How Child Support is Calculated

TMZ is reporting that Britney Spears’s ex Kevin Federline doesn’t think $20,000 a month is good enough for child support for their two kids. Jodi and Shannon from Terzich and Ort stop by to explain how it works in Minnesota.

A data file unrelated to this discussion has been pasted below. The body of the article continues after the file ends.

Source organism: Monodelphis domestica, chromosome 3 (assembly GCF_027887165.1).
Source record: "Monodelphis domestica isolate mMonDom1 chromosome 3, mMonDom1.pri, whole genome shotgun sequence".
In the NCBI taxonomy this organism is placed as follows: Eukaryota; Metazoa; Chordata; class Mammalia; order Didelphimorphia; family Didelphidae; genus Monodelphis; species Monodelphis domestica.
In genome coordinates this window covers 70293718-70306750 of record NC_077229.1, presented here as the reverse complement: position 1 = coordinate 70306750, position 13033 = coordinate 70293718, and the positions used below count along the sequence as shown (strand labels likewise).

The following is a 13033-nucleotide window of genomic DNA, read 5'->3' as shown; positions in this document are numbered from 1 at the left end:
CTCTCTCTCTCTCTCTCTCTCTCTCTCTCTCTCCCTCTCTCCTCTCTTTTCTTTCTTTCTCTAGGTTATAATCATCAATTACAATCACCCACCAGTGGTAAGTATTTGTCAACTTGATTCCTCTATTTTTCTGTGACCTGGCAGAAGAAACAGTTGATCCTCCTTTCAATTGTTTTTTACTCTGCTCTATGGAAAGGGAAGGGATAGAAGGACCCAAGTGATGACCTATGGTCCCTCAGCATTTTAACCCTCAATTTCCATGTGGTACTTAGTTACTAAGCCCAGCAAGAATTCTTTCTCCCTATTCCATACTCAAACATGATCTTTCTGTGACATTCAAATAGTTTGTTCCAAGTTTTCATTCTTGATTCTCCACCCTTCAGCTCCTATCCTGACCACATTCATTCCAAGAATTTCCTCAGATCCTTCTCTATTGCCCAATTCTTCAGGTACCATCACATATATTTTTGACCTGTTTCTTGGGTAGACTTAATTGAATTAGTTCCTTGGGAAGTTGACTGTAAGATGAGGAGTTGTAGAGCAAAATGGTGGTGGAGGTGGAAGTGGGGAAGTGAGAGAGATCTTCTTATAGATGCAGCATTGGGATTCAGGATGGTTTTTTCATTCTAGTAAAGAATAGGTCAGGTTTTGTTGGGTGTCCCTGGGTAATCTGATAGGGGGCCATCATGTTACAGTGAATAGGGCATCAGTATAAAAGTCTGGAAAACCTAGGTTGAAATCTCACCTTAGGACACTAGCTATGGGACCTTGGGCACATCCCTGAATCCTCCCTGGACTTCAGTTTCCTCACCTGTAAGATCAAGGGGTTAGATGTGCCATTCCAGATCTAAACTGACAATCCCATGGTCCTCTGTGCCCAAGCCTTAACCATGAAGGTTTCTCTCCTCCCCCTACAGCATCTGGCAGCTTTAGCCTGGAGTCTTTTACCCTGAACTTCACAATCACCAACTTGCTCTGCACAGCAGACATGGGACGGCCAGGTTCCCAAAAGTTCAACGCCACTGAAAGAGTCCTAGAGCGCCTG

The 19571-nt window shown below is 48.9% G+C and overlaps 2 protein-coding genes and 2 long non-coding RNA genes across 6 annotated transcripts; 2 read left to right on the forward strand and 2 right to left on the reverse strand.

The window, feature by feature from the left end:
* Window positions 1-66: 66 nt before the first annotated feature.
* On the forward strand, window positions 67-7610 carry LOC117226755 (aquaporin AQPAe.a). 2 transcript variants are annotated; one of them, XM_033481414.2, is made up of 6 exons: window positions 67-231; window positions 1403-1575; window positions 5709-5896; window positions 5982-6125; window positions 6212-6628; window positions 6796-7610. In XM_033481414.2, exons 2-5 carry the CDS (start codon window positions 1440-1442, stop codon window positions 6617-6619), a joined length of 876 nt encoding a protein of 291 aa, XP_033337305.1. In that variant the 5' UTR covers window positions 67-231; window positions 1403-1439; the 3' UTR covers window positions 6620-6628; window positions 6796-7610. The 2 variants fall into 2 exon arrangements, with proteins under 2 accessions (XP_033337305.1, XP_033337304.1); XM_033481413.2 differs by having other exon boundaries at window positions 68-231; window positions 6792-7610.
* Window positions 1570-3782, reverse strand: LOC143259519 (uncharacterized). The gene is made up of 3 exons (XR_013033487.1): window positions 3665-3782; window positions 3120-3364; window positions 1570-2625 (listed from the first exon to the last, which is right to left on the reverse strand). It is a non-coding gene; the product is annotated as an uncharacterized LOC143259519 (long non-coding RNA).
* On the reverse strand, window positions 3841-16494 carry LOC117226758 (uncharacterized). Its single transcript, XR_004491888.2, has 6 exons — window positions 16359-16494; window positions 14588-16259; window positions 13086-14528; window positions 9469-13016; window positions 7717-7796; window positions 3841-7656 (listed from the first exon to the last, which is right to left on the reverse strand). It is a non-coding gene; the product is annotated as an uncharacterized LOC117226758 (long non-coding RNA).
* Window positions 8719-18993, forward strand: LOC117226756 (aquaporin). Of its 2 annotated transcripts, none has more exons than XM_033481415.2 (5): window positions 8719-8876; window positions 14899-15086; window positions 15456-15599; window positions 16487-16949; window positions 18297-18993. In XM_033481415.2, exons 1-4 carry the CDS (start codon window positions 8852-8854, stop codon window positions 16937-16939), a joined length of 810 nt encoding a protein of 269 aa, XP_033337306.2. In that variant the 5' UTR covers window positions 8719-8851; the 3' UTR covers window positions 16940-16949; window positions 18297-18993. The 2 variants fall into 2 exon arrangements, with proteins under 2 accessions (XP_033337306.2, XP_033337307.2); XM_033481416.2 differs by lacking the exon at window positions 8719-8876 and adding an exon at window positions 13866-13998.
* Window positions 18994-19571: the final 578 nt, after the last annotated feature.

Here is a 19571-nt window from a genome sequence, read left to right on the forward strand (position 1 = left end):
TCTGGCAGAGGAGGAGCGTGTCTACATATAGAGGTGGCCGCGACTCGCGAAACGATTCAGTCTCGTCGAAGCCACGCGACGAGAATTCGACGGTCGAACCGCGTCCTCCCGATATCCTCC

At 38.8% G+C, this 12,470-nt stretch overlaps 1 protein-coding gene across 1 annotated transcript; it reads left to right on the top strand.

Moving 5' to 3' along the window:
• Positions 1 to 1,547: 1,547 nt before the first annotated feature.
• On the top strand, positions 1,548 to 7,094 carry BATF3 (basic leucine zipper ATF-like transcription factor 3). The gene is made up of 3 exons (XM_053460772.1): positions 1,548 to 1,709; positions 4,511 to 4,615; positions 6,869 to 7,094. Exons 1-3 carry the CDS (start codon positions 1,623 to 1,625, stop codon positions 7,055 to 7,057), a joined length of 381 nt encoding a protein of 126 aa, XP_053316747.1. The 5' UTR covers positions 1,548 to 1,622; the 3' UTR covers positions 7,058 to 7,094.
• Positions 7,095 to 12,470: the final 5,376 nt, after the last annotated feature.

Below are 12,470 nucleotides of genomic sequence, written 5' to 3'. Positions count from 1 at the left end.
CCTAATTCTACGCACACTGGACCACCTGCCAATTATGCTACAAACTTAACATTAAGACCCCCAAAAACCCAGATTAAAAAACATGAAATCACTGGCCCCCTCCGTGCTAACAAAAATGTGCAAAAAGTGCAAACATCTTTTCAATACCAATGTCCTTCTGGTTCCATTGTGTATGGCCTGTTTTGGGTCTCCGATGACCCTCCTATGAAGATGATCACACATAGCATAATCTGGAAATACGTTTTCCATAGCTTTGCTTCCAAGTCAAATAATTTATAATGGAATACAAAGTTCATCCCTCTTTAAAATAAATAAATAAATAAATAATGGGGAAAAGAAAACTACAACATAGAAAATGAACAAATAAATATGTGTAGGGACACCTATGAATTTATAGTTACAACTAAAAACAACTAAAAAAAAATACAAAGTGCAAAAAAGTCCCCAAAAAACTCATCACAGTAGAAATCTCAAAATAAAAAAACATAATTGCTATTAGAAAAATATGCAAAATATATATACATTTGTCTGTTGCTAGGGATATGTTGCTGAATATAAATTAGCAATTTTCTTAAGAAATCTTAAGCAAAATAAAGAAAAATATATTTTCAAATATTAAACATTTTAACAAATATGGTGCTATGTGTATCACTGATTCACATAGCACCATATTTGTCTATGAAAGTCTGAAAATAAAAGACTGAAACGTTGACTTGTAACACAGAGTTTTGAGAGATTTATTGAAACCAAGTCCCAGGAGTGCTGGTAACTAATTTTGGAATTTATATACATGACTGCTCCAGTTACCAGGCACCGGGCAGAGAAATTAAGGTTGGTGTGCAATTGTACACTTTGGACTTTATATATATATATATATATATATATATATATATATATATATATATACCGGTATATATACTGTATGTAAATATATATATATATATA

Minnesota uses a formula to calculate child support. It is called income shares. It means we take into consideration the income of both parents. Not just the payor. We also do not look to new spouses. In Minnesota, we use a child support calculator. For a link, click here. To calculate the child support you need, a) both parties gross income (income before taxes) b) the cost of medical and dental insurance c) the cost of daycare and c) the parenting time schedule identifying the number of overnights each parent has. The calculation is what the courts are to use unless there are some extenuating special circumstances. If you do not know where to insert information, the online calculator tries to help you by creating links you can click on. The child support calculator is an attempt to make it useful for people to use with without the expense of attorneys however before entering into agreements they should always have an attorney double check the numbers to make sure it is done correctly. The calculator has been recently updated and use of the Calculator may result in different child support number. Effective date is August 1, 2018. People should reach out to a lawyer to make sure their existing child support consistent with the new calulations.

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